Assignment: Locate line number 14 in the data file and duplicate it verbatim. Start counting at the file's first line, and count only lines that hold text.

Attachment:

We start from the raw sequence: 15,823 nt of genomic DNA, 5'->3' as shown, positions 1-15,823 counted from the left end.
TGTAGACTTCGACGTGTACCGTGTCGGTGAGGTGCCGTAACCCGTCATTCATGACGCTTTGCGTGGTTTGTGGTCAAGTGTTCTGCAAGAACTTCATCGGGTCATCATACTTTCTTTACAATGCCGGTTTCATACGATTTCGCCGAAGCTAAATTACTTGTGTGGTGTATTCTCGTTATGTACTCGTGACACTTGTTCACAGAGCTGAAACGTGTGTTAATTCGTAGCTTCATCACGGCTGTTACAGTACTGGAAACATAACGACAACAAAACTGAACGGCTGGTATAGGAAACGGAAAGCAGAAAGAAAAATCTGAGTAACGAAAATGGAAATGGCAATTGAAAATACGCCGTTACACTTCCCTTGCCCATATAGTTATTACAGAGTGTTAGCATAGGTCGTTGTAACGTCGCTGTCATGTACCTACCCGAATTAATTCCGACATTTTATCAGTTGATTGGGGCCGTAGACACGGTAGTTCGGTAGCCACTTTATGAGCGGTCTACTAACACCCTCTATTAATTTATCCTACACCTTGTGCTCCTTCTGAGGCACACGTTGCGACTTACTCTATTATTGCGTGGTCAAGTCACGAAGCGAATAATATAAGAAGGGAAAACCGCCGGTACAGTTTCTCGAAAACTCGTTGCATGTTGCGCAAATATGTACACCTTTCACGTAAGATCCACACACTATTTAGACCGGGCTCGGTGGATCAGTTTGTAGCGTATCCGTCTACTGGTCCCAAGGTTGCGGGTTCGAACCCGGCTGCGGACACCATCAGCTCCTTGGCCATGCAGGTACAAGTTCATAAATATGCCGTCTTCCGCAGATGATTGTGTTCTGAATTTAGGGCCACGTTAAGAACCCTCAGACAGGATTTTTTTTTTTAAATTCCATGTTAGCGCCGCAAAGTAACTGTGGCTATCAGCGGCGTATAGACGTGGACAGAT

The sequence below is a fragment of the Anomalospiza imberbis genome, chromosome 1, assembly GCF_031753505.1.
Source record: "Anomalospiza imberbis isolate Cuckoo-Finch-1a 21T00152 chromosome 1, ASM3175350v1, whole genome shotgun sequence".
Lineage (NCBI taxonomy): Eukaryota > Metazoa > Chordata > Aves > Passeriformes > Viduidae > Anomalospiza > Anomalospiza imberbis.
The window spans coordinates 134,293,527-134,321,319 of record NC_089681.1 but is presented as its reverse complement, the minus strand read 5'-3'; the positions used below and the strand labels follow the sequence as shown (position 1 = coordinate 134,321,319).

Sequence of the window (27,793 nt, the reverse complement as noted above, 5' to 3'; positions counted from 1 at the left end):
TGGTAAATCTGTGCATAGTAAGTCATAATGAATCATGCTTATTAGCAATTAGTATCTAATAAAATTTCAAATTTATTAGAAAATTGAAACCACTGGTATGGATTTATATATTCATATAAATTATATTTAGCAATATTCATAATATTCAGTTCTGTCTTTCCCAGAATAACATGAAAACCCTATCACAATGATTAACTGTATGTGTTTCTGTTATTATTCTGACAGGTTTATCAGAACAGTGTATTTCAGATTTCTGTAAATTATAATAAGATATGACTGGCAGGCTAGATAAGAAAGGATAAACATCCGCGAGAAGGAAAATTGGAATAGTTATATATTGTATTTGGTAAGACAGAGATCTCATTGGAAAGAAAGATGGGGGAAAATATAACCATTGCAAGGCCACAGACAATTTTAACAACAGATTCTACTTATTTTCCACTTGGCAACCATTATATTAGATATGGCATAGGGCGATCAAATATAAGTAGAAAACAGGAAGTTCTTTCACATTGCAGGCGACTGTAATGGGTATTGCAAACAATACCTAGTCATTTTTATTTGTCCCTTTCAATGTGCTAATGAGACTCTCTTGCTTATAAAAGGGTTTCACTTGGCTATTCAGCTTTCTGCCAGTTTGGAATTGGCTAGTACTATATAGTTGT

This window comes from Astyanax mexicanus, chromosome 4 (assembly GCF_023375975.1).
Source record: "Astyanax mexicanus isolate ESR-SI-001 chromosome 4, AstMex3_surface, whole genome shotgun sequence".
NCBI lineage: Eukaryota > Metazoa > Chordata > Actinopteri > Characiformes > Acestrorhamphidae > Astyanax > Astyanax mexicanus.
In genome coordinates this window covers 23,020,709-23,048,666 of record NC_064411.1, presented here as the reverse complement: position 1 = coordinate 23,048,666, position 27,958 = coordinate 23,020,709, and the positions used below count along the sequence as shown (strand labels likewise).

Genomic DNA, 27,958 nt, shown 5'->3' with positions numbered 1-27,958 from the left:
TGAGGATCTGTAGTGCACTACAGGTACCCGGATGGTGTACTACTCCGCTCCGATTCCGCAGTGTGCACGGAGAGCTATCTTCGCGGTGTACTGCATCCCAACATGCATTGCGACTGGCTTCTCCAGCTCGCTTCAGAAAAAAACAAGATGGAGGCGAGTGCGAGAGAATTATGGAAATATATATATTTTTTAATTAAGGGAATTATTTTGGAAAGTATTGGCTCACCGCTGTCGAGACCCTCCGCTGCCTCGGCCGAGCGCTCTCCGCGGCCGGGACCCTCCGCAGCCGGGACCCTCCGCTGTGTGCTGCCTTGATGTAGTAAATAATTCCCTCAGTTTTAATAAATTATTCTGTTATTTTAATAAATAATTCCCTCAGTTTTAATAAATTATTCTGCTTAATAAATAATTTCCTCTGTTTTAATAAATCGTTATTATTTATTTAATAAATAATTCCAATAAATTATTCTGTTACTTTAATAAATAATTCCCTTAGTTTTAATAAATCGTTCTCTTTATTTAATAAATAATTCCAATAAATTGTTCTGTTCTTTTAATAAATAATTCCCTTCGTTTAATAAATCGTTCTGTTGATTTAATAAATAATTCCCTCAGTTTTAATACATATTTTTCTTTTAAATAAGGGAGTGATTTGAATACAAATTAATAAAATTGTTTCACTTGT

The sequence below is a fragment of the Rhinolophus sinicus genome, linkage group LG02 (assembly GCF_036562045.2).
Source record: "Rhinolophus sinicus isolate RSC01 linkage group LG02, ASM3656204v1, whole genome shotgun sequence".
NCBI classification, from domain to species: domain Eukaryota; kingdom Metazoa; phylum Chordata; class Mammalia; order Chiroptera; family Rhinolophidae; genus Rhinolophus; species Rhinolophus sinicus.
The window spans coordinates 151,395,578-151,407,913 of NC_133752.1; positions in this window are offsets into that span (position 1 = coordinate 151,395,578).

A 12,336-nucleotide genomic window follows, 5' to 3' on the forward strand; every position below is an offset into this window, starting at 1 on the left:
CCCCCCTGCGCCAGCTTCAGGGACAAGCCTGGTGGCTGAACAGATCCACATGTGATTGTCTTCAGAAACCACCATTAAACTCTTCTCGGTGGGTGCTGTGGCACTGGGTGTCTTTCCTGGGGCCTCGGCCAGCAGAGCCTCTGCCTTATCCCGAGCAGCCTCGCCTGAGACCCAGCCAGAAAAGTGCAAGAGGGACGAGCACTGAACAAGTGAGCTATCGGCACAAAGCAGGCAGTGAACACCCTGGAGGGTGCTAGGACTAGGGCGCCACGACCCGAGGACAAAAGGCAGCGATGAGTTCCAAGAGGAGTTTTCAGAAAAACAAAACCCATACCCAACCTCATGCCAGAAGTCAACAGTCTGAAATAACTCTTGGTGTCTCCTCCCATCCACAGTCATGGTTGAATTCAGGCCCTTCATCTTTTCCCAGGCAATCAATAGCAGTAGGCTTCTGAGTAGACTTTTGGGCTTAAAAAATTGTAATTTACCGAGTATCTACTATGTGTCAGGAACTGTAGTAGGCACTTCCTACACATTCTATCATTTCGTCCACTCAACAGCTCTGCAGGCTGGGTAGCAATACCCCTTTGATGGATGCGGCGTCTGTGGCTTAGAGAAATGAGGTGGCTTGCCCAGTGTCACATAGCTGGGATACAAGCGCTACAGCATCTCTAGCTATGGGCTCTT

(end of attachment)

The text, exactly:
TGAGGATCTGTAGTGCACTACAGGTACCCGGATGGTGTACTACTCCGCTCCGATTCCGCAGTGTGCACGGAGAGCTATCTTCGCGGTGTACTGCATCCCAACATGCATTGCGACTGGCTTCTCCAGCTCGCTTCAGAAAAAAACAAGATGGAGGCGAGTGCGAGAGAATTATGGAAATATATATATTTTTTAATTAAGGGAATTATTTTGGAAAGTATTGGCTCACCGCTGTCGAGACCCTCCGCTGCCTCGGCCGAGCGCTCTCCGCGGCCGGGACCCTCCGCAGCCGGGACCCTCCGCTGTGTGCTGCCTTGATGTAGTAAATAATTCCCTCAGTTTTAATAAATTATTCTGTTATTTTAATAAATAATTCCCTCAGTTTTAATAAATTATTCTGCTTAATAAATAATTTCCTCTGTTTTAATAAATCGTTATTATTTATTTAATAAATAATTCCAATAAATTATTCTGTTACTTTAATAAATAATTCCCTTAGTTTTAATAAATCGTTCTCTTTATTTAATAAATAATTCCAATAAATTGTTCTGTTCTTTTAATAAATAATTCCCTTCGTTTAATAAATCGTTCTGTTGATTTAATAAATAATTCCCTCAGTTTTAATACATATTTTTCTTTTAAATAAGGGAGTGATTTGAATACAAATTAATAAAATTGTTTCACTTGT